Constitutional reform

The Australian Constitution which is the basis for federal laws and the political system does not recognise Aboriginal and Torres Strait Islander peoples as the first peoples of Australia with full and equal citizenship.

Also the Constitution provides a head of power that permits the Commonwealth Parliament to make laws that discriminate on the basis of 'race'.

Talk the Walk - a public forum on Constitutional Recognition

Talk the Walk forum

Talk the Walk forum on YouTube Link to external website.

The Anti-Discrimination Commission Queensland, in partnership with the Queensland University of Technology Faculty of Law and Recognise held a public forum to raise awareness, and discuss constitutional recognition for Aboriginal and Torres Strait Islander peoples in the Commonwealth of Australia Constitution Act .

This event coincided with the final leg of the national Recognise journey and was held at the Queensland University of Technology Gardens Point Campus on Wednesday, 26 November 2014.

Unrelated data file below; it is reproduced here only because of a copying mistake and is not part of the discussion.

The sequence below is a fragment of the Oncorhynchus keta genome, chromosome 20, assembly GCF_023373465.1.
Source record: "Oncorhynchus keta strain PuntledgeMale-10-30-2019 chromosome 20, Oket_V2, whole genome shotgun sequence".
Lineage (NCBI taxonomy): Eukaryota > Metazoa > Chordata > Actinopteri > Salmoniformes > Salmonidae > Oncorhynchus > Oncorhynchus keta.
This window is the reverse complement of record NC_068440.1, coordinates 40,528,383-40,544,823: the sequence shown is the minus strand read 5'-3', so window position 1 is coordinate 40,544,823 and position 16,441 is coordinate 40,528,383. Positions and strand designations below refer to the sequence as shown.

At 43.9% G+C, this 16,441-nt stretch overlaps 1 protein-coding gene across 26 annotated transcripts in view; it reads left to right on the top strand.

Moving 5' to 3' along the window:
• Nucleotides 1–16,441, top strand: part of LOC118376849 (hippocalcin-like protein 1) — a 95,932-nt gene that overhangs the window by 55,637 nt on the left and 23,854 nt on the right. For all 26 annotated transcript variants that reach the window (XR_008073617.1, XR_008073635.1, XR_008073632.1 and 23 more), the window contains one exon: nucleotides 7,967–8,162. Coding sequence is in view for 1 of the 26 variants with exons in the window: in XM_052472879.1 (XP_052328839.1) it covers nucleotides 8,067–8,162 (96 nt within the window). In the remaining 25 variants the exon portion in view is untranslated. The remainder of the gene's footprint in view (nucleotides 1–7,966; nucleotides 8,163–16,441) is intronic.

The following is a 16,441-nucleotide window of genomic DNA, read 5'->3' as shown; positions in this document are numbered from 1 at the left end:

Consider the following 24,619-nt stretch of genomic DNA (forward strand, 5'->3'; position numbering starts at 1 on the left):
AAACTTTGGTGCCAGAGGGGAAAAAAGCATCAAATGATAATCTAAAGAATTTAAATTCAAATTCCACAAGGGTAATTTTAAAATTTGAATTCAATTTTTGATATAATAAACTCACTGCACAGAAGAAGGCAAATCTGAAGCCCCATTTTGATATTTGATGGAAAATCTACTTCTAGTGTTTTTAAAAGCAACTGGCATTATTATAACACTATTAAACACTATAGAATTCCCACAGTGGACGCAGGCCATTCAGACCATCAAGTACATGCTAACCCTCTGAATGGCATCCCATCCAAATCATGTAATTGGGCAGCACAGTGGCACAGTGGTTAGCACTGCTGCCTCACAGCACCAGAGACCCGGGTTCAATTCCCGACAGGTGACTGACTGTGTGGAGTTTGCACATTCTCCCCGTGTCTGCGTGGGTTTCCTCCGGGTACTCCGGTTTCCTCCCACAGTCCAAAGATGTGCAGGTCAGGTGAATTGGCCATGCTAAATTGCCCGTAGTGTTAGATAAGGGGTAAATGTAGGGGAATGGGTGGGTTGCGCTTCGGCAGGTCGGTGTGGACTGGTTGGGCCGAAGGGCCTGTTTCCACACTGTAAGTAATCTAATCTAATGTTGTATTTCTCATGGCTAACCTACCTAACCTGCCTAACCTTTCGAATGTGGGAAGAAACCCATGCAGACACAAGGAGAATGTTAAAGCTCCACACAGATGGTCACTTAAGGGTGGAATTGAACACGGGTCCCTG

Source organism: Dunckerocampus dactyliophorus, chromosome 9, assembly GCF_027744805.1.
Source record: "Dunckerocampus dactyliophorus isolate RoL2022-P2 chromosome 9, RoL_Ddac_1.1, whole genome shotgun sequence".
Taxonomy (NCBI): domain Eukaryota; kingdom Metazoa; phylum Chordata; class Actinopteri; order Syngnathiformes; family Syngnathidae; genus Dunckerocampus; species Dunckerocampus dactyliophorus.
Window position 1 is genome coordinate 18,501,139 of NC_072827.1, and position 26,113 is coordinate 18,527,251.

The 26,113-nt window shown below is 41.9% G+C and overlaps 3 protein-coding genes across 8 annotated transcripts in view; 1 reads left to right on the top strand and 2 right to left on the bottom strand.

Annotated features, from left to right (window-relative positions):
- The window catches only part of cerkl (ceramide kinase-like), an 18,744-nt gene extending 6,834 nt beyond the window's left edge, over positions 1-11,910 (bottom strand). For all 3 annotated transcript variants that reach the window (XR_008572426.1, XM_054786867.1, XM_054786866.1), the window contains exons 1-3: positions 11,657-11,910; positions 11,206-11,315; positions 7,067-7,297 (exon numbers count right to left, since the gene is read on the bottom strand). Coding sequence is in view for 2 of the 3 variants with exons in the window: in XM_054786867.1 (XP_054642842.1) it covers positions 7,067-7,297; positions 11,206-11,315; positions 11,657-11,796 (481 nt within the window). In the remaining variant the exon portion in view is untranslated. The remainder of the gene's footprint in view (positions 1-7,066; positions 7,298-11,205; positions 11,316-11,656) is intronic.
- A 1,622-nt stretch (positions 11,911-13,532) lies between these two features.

The commentator for the forum was  QUT lecturer Dr Sandra Phillips, and the panel comprised:

  • Mick Gooda: Aboriginal and Torres Strait Islander Social Justice Commissioner, Australian Human Rights Commission;
  • Joan Sheldon AM: former Queensland Deputy Premier;
  • Ian Brown: Queensland Law Society President, and
  • Stephanie Parkin: lawyer at McCullough Robertson Lawyers.

Talk the Walk forum information.

Joint Select Committee report

On 28 November 2012, the Australian Parliament agreed that a Joint Select Committee on Constitutional Recognition of Aboriginal and Torres Strait Islander Peoples be appointed to inquire into and report on steps that can be taken to progress towards a successful referendum on Indigenous constitutional recognition.

The Committee released its report in June 2015.

Constitutional reform resources